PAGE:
Charles Ray was a popular juvenile film star for the Thomas Ince studio in the 1910s who eventually broke away to form his own production company so that he might break away from the rural youth roles in which he’d been typecast. His 1923 production, The Courtship of Myles Standish (1923, now considered a lost film), was an expensive bust, and Ray lost everything.
Ince helped Ray get back on his feet by offering him some roles, but Ince’s death in 1924 forced Ray to resort to working in low-budget “Poverty Row” productions, and he had trouble finding a niche after the advent of talking pictures. In the 1930s, he settled for minor, unmemorable roles to pay the bills, and launched various other endeavors, among them the Beverly Ray Cultural School (located at 5537 Hollywood Blvd. and named after Ray’s wife), where Ray promised prospective students he would “personally analyze your talent and chart a practical program for you.”
In 1936, Ray began publishing Charles Ray’s Hollywood Digest, a compendium of Tinseltown-related “stories or story excerpts, a full page of knock knock jokes, puns, odd, random facts or trivia, recipes, small film reviews, cartoons, etc.” (The Daily Mirror). The cost of the 96-page first issue was 40 cents (a 13-month subscription could be had for $5). And that issue featured an advertisement for Hollywood Shorts, Ray’s book of short stories (it could be had for a mere $2.50).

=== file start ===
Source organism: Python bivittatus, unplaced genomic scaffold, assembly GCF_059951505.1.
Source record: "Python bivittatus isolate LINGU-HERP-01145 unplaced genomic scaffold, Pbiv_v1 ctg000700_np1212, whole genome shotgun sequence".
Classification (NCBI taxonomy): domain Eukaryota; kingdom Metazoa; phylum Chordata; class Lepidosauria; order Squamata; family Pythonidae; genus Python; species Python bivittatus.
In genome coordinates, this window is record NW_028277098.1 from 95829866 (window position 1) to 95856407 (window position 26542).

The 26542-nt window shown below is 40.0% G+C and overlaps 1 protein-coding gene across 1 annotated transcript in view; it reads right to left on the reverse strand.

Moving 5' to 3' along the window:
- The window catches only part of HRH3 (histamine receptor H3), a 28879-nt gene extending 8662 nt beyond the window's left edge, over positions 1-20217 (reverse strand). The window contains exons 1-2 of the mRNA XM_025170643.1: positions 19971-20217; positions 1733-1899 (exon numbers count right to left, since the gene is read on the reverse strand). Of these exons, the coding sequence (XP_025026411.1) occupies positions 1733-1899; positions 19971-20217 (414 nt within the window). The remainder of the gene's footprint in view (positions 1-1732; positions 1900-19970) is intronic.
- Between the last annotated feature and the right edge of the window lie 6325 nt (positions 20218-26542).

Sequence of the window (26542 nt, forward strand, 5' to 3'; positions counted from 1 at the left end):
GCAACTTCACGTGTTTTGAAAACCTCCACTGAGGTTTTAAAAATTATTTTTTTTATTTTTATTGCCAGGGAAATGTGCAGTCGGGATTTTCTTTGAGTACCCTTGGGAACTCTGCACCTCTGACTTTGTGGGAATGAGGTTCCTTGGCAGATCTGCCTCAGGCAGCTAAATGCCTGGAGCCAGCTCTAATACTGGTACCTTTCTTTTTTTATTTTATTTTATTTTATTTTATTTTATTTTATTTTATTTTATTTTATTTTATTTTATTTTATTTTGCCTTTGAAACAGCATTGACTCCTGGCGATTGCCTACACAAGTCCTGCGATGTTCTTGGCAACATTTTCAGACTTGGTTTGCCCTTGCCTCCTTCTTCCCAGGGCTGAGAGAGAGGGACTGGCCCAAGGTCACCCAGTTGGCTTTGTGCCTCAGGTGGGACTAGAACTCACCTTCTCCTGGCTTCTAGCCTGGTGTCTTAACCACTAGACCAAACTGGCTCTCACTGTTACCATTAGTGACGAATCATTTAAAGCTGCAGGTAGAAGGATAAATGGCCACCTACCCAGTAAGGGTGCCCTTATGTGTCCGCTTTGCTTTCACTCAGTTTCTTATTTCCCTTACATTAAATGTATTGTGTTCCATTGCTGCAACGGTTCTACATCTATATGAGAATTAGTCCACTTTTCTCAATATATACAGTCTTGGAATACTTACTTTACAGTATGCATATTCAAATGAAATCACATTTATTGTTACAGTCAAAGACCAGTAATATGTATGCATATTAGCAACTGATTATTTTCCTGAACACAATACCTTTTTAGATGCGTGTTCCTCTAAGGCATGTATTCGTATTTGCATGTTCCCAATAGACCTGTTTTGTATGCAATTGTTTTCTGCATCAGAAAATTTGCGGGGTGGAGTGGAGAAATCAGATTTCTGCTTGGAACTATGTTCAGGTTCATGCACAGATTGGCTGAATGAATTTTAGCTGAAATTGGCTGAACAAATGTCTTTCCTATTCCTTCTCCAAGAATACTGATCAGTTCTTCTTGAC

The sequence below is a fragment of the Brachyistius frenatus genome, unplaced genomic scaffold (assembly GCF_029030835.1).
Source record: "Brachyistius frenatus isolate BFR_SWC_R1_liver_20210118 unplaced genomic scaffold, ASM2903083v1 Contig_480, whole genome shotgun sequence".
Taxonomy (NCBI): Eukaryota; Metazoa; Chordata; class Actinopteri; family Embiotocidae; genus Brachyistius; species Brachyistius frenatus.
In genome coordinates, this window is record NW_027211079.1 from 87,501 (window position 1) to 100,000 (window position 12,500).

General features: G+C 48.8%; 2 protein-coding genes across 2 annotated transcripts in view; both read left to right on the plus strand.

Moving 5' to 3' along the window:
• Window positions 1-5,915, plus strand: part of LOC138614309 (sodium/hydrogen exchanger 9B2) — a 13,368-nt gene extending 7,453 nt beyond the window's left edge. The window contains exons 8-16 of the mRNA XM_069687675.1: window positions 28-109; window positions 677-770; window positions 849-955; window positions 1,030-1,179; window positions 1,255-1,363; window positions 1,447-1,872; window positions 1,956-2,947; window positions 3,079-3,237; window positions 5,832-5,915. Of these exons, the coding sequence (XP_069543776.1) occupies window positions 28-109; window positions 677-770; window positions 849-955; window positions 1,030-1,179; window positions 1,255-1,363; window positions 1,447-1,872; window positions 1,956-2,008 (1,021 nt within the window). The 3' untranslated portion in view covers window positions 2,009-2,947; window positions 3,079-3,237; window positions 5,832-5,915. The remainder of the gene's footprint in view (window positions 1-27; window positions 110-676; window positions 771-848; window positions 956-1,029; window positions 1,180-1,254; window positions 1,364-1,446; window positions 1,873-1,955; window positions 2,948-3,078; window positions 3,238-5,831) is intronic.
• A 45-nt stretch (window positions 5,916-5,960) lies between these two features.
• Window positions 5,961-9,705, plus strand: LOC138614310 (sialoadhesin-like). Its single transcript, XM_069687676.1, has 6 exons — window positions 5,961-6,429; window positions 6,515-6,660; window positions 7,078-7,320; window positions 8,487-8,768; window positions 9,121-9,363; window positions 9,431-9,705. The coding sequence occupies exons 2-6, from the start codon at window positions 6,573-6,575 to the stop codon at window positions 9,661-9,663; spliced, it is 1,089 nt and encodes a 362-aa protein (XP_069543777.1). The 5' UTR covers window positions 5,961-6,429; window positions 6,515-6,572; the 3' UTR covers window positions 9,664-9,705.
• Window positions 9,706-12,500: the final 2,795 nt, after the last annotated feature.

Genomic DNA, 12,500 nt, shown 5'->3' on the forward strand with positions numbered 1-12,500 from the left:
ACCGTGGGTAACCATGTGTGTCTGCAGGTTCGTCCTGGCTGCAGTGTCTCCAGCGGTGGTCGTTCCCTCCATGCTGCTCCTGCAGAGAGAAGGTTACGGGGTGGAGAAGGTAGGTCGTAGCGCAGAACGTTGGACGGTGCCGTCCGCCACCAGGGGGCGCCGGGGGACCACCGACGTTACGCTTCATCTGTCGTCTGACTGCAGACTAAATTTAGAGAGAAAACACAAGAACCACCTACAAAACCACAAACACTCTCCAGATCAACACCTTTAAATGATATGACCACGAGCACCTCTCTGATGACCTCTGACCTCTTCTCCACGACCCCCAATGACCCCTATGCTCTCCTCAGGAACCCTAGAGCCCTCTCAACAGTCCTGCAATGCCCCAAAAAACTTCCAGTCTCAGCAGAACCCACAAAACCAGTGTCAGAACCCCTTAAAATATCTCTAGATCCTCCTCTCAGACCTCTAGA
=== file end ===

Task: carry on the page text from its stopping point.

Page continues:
Sadly, there was to be just one more issue of Hollywood Digest. Thereafter, Ray continued to muddle through playing only occasional small roles in pictures until his death in 1943 of an infection caused by an impacted tooth. Ray was 52 years old and all but forgotten.
But we remember him. And we’re pleased to bring, on a weekly basis, the stories from Hollywood Shorts.
“A baby! A baby” the director demanded. “We’ve got to have a cute baby. It’ll make the picture!”
“Get a baby,” the assistant commanded of the casting office.
Mothers came and mothers went. Babies came and babies went. Tests were taken—laughing, crying, goo-gooing, and driveling. Then a choice was made.
The picture was to be spectacular—“colossal,” to use the producer’s enthusiastic expression, born of hope.
“Yes,” all employees agreed, and whispered, “The picture of the year,” to any listener.
Violent activity began. Romans hurried about the lot in togas, in armor, and in the near-nude painted a swarthy brown. Greeks carried huge spears. Fiery steeds hauled gilded chariots. Wise men stroked long, false beards, assimilating their characters after true information from the research department.
Enthusiasm reigned. The studio became an ant hill of activity.
Cameras finally began to grind. Battle scenes were shot and
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